Most nasi lemak vendors have pans of saucy meats sitting out on tables. I had avoided these because those heaps of brown (unrefrigerated) meats of indeterminate age screamed food poisoning, but it seemed offensive to leave Malaysia without at least trying the nation’s favorite food.
I picked a canteen and pointed to several pans of vegetables. As I was sitting waiting for my meal, I noticed that everyone else around was a) male and b) eating with his hands. No chopsticks, no carbohydrate scooper (chips, injera, naan). Just greasy fingers of saucy rice.
Blessedly I was served with a fork and spoon. And it was tasty — something like a cross between Ethiopian and Indian flavors, with a side of fried anchovies. I don’t think it’s destined to become the next American food craze, but as a friend said, “it’s really a lot better than it sounds”…
… and an Ain Arabia (Arab Street) too.
Within Kuala Lumpur, it’s possible to do a mini-global tour. I hardly scratched the surface of neighborhoods, but Chinatown and Little India seemed like must-do’s.
Chinatown is a bargain-hunting paradise. Yes, there are throngs of booths selling counterfeit watches, pirated DVDs, and power adapters of all sorts. But amid the ranks, and on some side streets, I had a blast — sampling foods, buying gifts for the next three years’ of birthdays, and taking photographs.
It lacks the seediness of Bangkok’s tourist markets or the rotty-fish smell of New York’s Chinatown. Evidently, the Malaysian government is stricter on prostitution than the Thai, and they tightly regulate food-vendor cleanliness. This time-capsule of a lunch canteen in Chinatown, for example, was cleaner than most Waffle Houses I’ve visited (not to mention friendlier!).
As for Little India, when I asked a cheerful stranger at the subway station for directions, her reply was:
“You go straight and straight, and you keep walking until you see… India!”
Biryanis, bangles, and beauty salons. What’s not to love?
A breezy 20-minute train ride outside of Kuala Lumpur is a historic Hindu temple built into limestone cliffs overlooking the city. The caves are tunneled throughout with Hindu temples built inside. There’s also the world’s tallest statue of Hindu deity Murugan and a staircase where visitors can climb about 20 stories to the cliff’s temples. Sounds like a perfect tourist afternoon, right?
The concierge had warned me to be careful — it’s sometimes dangerous and full of… He seemed to forget the word.
“Pickpockets?” I asked.
“No — monkeys. They are not nice.”
Note to self: do not pet or provoke monkeys — even if they’re being cute playing with coconuts in front of scenic temples.
It was only as I started climbing the stairs that I realized the place was crawling with monkeys. They’re adorable at a distance, but as they slip by your arm on a guardrail at approximately 15 stories up a cliff, things get creepier.
While I would have loved to find the site to be a spiritual release, I was a little distracted by the animal life. In addition to monkeys, the cave’s temple featured bats, pigeons, and even some roosters. (Yes, I know — roosters? More than 300 feet up a mountain? Yup.)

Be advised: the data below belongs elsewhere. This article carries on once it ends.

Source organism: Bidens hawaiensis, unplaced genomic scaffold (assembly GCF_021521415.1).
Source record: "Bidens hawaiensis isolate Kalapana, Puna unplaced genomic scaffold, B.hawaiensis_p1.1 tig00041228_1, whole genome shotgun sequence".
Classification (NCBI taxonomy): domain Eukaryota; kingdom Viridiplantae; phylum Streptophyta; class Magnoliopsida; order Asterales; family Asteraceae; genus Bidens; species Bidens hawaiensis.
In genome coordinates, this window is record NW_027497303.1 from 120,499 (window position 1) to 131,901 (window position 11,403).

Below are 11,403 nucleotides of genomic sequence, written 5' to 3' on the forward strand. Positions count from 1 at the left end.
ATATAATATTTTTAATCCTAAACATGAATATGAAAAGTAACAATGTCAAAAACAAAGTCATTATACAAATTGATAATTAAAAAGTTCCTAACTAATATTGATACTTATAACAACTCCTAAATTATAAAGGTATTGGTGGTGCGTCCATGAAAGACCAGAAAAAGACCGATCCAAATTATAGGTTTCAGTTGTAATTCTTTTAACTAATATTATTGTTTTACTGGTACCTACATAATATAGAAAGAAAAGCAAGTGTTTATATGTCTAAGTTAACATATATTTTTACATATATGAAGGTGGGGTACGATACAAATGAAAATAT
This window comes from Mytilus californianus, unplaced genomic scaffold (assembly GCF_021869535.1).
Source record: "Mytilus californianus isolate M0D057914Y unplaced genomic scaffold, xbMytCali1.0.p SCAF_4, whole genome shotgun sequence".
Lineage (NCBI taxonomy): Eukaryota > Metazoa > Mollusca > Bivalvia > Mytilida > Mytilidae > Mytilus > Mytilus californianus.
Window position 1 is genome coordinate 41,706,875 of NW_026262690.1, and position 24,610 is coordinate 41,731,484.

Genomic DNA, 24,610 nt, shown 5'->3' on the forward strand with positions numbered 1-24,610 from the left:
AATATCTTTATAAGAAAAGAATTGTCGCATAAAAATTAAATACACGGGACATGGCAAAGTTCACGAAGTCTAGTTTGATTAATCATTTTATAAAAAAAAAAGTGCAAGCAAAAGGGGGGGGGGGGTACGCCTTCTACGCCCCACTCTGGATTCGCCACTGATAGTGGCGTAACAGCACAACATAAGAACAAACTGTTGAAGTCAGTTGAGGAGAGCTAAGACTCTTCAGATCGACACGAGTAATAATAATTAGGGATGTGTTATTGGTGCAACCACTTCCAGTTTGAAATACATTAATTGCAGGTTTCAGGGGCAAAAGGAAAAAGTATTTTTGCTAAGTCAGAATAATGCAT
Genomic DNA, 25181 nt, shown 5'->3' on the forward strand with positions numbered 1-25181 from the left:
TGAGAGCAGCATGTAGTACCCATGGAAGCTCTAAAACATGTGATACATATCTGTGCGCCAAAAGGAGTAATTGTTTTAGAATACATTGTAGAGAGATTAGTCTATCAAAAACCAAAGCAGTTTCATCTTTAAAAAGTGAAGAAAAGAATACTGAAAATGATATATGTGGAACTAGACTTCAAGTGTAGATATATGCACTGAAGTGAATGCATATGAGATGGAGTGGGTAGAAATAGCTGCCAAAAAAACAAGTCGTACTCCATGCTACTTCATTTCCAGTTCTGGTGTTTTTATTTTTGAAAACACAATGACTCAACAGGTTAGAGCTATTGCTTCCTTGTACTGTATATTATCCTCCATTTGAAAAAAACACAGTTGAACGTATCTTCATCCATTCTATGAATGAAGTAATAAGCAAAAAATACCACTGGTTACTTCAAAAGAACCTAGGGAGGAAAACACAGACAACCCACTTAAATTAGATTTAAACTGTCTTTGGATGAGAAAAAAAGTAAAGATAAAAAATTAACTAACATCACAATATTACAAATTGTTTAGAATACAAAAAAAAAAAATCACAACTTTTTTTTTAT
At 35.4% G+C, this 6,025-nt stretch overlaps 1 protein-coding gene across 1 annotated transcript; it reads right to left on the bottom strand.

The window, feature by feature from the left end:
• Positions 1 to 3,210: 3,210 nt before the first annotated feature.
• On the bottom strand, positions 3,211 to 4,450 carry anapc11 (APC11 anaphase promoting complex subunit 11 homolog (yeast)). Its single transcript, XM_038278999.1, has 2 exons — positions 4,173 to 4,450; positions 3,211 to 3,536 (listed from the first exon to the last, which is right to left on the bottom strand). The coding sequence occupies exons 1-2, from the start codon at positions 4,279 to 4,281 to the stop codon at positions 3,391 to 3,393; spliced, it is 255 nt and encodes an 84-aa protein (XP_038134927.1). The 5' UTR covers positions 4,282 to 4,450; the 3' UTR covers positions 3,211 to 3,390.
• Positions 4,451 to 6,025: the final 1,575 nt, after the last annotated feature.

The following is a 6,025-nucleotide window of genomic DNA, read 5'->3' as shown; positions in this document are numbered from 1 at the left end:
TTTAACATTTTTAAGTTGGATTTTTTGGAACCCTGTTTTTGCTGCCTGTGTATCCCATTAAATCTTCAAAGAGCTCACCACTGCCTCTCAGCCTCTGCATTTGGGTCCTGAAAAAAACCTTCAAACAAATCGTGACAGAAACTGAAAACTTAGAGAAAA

I’m glad I visited, but I think I should have expected an zoological park rather than a temple.
Wow, the Islamic Arts Museum Malaysia. This Kuala Lumpur gem brings together Islamic art, from China to Uzbekistan to Spain (with stops in Turkey, Palestine, Morocco and more). Architecture, home decor, weaponry — it’s all on display. Case in point, this Chinese Qur’an from 1730, or 1142 AH (the wall text offer dates in both the Islamic and Western calendars).
I was fascinated to see the continuity, as well as sharp distinctions in Islamic style — such as the layout of mosques, which differs depending on architectural lineage. Below, a traditional Islamic home in a historic Indian house…
And speaking of architecture, the museum itself isn’t too shabby.
At the Yangon airport, my boarding documents were written by hand. When I landed in Kuala Lumpur, I boarded a high-speed train to downtown and was able to check email the entire trip. A two-hour flight and at least a decade in time travel.
So far, I’m smitten with this town. Sure, it’s full of malls and skyscrapers. But the blending of Asian, Indian, and Middle Eastern — with dashes of Western — is fascinating. Not to mention that the shopping is phenomenal.
The only catch is that I can’t figure out which part is actually Malaysian. I set out last night to try Malaysian food, and Jalal Alor (below) seemed like the foodie favorites for street eats.
Vendors were selling Cantonese, Indian, Halal, Szechuanese, and Thai food — and more. On the three-block walk home, I saw Italian, Moroccan, Persian, Japanese, Latin, and French restaurants, not to mention dozens of Starbucks, 7-Elevens, and KFCs. But not a single sign I saw said “Malaysian.”
I met some locals — third-generation Chinese, born in Kuala Lumpur who love Malaysia and are proud to live here. Still, they said they usually consider themselves “Chinese.” So maybe that is the Malaysian part — that it all exists here, mushed together and yet somewhat cordoned off.
And speaking of mushed together, time to hit the monorail…
Mexican Cantina at a mall in Kuala Lumpur — spotted: a guy putting sriracha on his girlfriend’s pizza.Oh yes, and the cantina serves hookahs…